Jerome – Copper ghost town and museum

Jerome, Arizona was built on Cleopatra Hill above a vast deposit of copper. The mines, the workers, and those who sought its wealth formed Jerome’s history. They were a brave and raucous mix. Miners, smelter workers, freighters, gamblers, bootleggers, saloon keepers, storekeepers, prostitutes and preachers, wives and children all made Jerome what it was.

Americans, Mexicans, Croatians, Irish, Spaniards, Italians and Chinese made the mining camp a cosmopolitan mix that added to its rich life and filled its streeets with excitement. Prehistoric Native Americans were the first miners. The Spanish followed, seeking gold but finding copper. Anglos staked the first claims in the area in 1876, and United Verde mining operations began in l883, followed by the Little Daisy claim.

Jerome grew rapidly from tent city to prosperous company town as it followed the swing of the mines’ fortunes. Jerome was the talk of the territory…boom town of its time…darling of promoters and investors. The mines were nourished and exploited by financiers who brought billions of dollars of copper from its depths.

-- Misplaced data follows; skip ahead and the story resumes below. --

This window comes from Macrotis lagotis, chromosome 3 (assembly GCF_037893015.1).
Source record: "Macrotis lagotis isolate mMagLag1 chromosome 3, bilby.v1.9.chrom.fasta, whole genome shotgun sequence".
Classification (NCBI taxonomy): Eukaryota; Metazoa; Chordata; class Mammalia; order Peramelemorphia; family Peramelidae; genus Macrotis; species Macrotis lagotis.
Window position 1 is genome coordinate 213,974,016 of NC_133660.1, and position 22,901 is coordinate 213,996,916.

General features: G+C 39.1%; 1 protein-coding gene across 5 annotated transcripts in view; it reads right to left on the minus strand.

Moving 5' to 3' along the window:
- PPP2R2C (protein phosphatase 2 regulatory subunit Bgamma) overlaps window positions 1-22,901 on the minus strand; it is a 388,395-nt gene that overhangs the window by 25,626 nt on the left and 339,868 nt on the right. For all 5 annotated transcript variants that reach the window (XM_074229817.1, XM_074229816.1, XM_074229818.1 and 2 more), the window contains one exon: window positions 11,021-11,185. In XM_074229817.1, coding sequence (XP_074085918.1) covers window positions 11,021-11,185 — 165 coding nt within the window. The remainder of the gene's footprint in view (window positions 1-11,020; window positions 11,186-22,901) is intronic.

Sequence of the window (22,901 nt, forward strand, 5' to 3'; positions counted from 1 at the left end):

Changing times in the Territory saw pack burros, mule drawn freight wagons, and horses replaced by steam engines, autos and trucks. Fires ravaged the clapboard town again and again. Jerome was always rebuilt. In 1918 underground mining phased out after uncontrollable fires erupted in the 88 miles of tunnels under the town. Open pit mining brought dynamiting. The hills rattled and buildings cracked… the surface began to shift and sections of the business district slid downward. The sliding jail moved 225 ft. and rests across the road from its original site.

Dependent on the ups and downs of copper prices, labor unrest, depressions and wars, Jerome’s mines finally close in 1953.  Forever? Jerome never knows. Jerome has always been a survivor. After the mines closed and “King Copper” left town, the population went from a peak of 15,000 in the 20s to some 50 persons in the late 50s. A few hardy souls remained, reluctant to leave a lifetime of memories.

The 60s and 70s were the time of the counter culture and Jerome offered a haven for artists who renovated homes and opened abandoned shops to sell their wares. Soon newcomers and Jerome old timers were working together to bring Jerome back to life. The Jerome Historical Society guarded the buildings against vandalism and the elements. The Douglas Mansion became a State Park in 1965 and Jerome became a National Historic Landmark in l976.

Today Jerome is very much alive with writers, artists, artisans, musicians, historians, and families. They form a peaceful, colorful, thriving community built on a rich foundation of history and lore.




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